New Documents Link Ticket Scalpers To Ticketmaster
By Phil Williams
Chief Investigative Reporter
NASHVILLE, Tenn. - Ticketmaster is pushing legislation here in Tennessee that, it says, is designed to crack down on ticket scalpers.
But never-published documents, uncovered by NewsChannel 5 Investigates, show the ticketing giant has been more deeply involved in the scalping industry than it's been willing to admit.
Ticketmaster says it wants to protect fans who buys tickets -- for example, prohibiting misleading websites that look like they're from official sources.
But the debate is also about control.
"They want to own the secondary business, they want the transactions fees to themselves," said Ticketmaster critic Jon Potter, head of the Fan Freedom Project. That's a grassroots lobbying organization funded by the ticket resale website StubHub.
Ticketmaster often dismisses Potter as being "the scalpers' lobbyist."
"StubHub and pure consumer brokerages don't know where their sellers get those tickets, but Ticketmaster knows which brokers it's giving tickets to - and they don't want you to know that," he said.
Ticketmaster officials have refused for months to sit down and answer NewsChannel 5's questions.
But, in February 2009, then-CEO Irving Azoff testified before Congress, downplaying the impact of the merger between the ticketing giant and event promoter Live Nation.
"Personally I don't believe there should be a secondary market at all," Azoff told the House Judiciary Committee. "I believe that scalping and resale should be illegal."
But NewsChannel 5 Investigates obtained an email that Azoff sent just two months later to professional broker/scalper Chuck Lombardo, confiding that "the long-term merger plan will be great for you."
We showed the documents to Jon Potter.
"I think what's fascinating about these documents is it shows you that Ticketmaster is feeding those scalpers," he said.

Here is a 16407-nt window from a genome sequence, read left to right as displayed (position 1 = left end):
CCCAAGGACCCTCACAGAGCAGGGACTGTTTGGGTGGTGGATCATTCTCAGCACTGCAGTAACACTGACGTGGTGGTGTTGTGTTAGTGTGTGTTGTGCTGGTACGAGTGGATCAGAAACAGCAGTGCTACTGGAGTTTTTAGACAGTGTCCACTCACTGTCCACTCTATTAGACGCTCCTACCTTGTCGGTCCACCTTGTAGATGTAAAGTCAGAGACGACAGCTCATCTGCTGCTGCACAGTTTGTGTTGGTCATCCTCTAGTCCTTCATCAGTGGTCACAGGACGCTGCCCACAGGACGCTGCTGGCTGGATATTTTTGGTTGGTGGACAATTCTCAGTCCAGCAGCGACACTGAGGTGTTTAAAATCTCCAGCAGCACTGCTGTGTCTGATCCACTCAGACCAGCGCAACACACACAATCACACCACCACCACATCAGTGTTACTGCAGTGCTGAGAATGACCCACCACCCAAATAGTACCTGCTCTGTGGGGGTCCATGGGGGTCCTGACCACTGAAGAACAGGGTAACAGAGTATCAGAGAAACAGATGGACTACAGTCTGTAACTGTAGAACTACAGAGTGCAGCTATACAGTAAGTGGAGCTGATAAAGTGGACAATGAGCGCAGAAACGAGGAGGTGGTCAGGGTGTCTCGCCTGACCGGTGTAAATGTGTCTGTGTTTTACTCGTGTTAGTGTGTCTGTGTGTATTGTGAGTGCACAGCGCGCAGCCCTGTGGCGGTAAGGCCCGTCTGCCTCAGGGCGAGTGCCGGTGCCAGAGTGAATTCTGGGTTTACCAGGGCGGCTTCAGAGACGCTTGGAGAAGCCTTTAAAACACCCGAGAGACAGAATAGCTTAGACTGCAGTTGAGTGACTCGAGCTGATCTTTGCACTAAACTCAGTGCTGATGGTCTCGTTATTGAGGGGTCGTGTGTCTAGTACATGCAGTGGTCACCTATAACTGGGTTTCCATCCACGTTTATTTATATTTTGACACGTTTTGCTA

According to the documents that Ticketmaster itself filed in court, the company paid Lombardo to help Neil Diamond secretly scalp his own tickets. Celine Dion is also mentioned, as are the Eagles and numerous other acts.
Lombardo even claimed in one email to have deals to secretly scalp tickets for the U.S. Open tennis tournament and events at Madison Square Garden.
In those court documents, Ticketmaster itself admitted that it "offered Lombardo exclusive access to its pricing platforms so that he could use Ticketmaster's systems to price Platinum tickets on behalf of artists."
As a result, Ticketmaster said, Lombardo "could have potentially earned millions of dollars."
"I think what is remarkable about it is that they are in bed with the brokers, they are in bed with the people whom they point fingers at and call scalpers," Potter said.
Ticketmaster dismisses such evidence as reflecting old business practices.
But earlier this year, a British TV crew went undercover inside one online ticketing operation and discovered it was secretly getting tickets from Ticketmaster's parent, Live Nation.
"How come they give us tickets, because we give them a split or something?" the undercover reporter asked.
"Yeah, basically we give them like a 90/10 split so they get their face value and they get 90% of whatever we make," an insider with the ticketing company answered.
Potter was incredulous.
"I'm confident that in London, just like the United States, Live Nation and Ticketmaster are pointing the fingers at those evil scalpers," he said.
NewsChannel 5 Investigates asked, "Is Ticketmaster talking out of both sides of its mouth?"